In The Wizard of Oz, the Tin Man, Scarecrow and Lion are all defined by their deepest desires (a heart, a brain and courage respectively).

Did you catch the classical Greek philosophy there? In his book, The Republic, Plato (424 – 348 BC) outlined the three parts of the human soul thusly:


[list_item]Eros: the feeling part (desiring; caring).[/list_item]

[list_item]Nous: the thinking part (or logos, the reasoning part).[/list_item]

[list_item]Thumos: the volitional part (willing).[/list_item]


Some translate the three parts as appetite, reason and spirit, but you see the connection with the three wishful characters of Oz.

For old Plato, we humans are defined by more than just our desires. That’s only a third of what makes us, well, so human. He thought that the reasoning part was the most important but I think it’s that third one—the volitional part.

The thymos, as I see it, is primarily what defines us as creatures made in the image of God. It establishes us as free moral agents. The heart and the head play a huge role in deciphering right from wrong and weighing the consequences either way, but actually doing what is right is more a matter of the free human will (thumos). Thinking and feeling right are important, but when dire consequences loom over truth and goodness, it takes courage to choose to stand by them and do right. That’s essential!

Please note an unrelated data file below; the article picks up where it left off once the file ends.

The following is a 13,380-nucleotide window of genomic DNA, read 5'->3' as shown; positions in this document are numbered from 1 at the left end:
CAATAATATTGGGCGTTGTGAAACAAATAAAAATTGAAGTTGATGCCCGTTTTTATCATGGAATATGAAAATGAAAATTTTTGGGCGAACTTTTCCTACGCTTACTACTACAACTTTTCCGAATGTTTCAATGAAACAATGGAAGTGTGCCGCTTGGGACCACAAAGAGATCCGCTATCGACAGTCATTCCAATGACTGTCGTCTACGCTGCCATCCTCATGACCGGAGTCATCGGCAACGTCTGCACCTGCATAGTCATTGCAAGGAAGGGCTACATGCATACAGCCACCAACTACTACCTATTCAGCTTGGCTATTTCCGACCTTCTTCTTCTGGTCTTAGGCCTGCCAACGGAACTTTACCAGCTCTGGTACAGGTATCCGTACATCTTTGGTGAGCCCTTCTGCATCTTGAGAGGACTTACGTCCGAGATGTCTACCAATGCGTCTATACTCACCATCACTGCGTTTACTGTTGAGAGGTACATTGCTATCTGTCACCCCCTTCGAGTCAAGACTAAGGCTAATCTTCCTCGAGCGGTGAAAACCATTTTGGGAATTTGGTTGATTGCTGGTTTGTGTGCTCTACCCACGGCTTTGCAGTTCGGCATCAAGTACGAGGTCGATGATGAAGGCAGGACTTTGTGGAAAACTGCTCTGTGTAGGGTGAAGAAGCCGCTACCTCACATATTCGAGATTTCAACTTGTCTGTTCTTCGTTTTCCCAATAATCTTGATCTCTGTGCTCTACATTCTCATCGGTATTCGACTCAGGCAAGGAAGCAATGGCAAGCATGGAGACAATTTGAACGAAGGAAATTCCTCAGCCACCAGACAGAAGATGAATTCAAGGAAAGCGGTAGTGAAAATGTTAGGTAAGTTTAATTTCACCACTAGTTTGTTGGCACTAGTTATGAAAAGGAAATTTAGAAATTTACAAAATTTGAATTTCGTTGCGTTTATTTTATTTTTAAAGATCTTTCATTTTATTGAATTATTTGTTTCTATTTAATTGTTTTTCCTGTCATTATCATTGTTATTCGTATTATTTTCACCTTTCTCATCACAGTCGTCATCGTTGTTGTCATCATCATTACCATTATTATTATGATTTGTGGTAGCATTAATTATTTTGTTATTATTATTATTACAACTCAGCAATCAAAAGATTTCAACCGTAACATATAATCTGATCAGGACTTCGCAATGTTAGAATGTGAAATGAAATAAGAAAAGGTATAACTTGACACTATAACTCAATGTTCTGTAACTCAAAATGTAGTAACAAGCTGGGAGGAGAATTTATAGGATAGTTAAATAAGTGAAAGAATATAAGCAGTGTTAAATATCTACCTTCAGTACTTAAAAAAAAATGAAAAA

God wants our heads and hearts in tune with Him, but the will is the part of us that God demands completely and the part we most want to keep for ourselves. It’s easy to be religious with our hearts (emotions) and minds (logic) but God wants nothing less than our will, the single hardest thing for us to surrender.

dorothy says, "You ought to be ashamed of yourself!" to the cowardly lion.


The views expressed on this blog are personal and belong to Joel Solliday unless otherwise stated. They are not, intended to characterize the views of the Lewiston Church of Christ or other organizations to which I may refer.

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